Until 10 years ago, radio astronomers thought they had assembled an essentially complete picture of the sky. In this view, with telescopes attuned to radio waves rather than visible light, the solar system’s brightest radio sources—the sun and Jupiter—would pale against the Milky Way’s splendor. Aglow with radio emissions from sizzling supernovae debris, gas-shrouded stellar nurseries and the metronomic flashes of pulsars, our galaxy would dominate the vista overhead. Beyond that the entire sky would be speckled with steady, starlike points of luminosity from radio-belching supermassive black holes at the centers of distant galaxies.

It turns out, however, those astronomers had missed something big. The heavens also sparkle with something entirely unexpected: fast radio bursts, or FRBs—flashes of radio waves as “bright” as a half-billion suns, which flare from seemingly random locations and fade in just milliseconds. Because most radio telescopes can only survey small patches of sky for short periods, the phenomenon had gone unnoticed for decades.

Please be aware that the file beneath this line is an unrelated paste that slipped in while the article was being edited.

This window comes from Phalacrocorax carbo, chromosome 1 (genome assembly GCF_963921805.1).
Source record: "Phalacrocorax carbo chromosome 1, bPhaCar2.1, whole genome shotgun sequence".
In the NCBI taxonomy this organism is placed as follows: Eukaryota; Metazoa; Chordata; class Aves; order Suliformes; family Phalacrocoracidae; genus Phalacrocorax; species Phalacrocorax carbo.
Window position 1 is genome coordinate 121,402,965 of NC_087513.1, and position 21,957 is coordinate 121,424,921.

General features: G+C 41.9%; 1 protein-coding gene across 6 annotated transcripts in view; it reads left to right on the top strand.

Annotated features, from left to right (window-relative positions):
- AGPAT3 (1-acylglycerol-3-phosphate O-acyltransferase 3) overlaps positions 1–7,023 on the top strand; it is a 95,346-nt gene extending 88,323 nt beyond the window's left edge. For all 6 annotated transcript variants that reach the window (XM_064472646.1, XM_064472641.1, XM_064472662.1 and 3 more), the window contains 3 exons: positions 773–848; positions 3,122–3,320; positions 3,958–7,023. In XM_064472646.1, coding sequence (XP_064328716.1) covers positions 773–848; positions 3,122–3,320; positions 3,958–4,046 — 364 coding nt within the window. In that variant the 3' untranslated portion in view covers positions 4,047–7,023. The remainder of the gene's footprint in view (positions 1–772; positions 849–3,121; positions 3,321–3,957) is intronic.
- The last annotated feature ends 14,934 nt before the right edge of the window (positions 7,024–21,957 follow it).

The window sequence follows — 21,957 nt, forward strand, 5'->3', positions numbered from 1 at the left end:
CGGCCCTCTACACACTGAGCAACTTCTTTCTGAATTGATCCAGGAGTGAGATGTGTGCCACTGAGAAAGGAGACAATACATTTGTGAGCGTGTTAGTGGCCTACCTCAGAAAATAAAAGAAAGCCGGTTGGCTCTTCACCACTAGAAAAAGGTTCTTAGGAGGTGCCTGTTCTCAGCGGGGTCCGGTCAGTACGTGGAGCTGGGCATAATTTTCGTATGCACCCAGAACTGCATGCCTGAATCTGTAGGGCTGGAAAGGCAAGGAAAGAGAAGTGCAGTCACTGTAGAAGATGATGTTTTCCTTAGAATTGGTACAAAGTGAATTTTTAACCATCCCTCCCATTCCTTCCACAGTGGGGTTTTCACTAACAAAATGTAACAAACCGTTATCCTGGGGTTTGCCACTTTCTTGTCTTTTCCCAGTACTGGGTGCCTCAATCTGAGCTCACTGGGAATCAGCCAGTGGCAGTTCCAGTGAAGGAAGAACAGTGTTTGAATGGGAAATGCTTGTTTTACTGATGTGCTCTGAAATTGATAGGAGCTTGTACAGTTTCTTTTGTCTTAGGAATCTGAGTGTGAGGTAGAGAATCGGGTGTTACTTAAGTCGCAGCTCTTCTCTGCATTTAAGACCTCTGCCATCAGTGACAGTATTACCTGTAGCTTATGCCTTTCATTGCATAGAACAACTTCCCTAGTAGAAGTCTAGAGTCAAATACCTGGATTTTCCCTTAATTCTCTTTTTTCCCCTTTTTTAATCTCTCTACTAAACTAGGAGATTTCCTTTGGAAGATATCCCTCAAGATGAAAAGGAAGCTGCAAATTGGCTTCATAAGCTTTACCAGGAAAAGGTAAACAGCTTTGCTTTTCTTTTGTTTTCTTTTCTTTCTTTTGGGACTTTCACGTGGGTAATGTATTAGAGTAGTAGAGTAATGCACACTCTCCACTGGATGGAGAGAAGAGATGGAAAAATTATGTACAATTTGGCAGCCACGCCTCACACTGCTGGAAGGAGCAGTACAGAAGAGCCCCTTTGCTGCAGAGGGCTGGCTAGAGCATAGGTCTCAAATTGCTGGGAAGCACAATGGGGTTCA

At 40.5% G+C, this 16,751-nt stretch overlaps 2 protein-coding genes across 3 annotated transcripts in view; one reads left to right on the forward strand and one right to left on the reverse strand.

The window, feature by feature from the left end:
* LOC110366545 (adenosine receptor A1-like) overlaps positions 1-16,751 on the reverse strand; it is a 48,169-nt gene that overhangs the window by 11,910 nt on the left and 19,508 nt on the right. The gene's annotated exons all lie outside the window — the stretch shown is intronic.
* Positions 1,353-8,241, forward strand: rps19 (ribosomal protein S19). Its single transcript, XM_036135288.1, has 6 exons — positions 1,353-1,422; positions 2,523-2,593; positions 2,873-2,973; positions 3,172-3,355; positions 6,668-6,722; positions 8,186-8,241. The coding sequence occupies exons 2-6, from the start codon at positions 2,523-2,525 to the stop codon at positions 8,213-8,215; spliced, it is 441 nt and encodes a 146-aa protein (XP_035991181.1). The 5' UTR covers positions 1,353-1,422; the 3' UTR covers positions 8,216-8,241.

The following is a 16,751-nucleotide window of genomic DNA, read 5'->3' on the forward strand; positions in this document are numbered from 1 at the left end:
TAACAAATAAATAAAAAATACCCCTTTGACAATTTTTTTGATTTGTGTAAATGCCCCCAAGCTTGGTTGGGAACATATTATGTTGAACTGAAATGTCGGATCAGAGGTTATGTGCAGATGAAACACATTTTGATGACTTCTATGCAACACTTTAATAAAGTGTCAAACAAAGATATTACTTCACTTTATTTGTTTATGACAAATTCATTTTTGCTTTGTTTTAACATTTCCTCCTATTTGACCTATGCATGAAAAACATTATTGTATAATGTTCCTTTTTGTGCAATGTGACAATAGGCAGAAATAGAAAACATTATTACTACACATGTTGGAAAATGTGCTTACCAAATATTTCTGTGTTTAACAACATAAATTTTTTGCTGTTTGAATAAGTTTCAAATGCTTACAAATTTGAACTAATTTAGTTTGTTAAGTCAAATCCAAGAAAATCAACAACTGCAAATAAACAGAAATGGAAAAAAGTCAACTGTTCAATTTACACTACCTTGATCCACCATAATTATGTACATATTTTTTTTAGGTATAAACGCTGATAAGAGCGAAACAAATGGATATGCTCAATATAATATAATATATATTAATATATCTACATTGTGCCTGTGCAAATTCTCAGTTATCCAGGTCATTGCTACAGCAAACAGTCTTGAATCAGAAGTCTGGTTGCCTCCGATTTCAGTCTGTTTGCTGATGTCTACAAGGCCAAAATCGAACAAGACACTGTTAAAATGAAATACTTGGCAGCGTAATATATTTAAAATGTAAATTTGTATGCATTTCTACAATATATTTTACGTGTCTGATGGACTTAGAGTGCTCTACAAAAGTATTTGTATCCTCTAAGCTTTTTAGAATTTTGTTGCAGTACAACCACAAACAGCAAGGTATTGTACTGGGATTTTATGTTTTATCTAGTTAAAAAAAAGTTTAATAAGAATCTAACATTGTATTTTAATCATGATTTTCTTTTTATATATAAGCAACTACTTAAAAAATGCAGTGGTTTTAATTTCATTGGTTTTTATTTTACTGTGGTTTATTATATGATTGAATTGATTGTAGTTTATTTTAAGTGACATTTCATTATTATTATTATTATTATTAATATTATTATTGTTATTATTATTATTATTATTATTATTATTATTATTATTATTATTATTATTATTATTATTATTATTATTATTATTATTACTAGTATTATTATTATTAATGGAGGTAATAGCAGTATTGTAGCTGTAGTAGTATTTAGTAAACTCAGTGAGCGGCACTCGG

Even now, with the study of FRBs becoming the most vibrant subfield of radio astronomy, the phenomenon remains unexplained, and observers have reported detecting less than two dozen in all. But extrapolating those meager results to the entire celestial sphere suggests the radio sky should twinkle with perhaps hundreds of FRBs per day. Astronomers regularly quip that there are more theories for the phenomenon’s physical sources than actual observed FRBs. These range from exploding suns to colliding neutron stars to evaporating black holes—or perhaps even chatty aliens.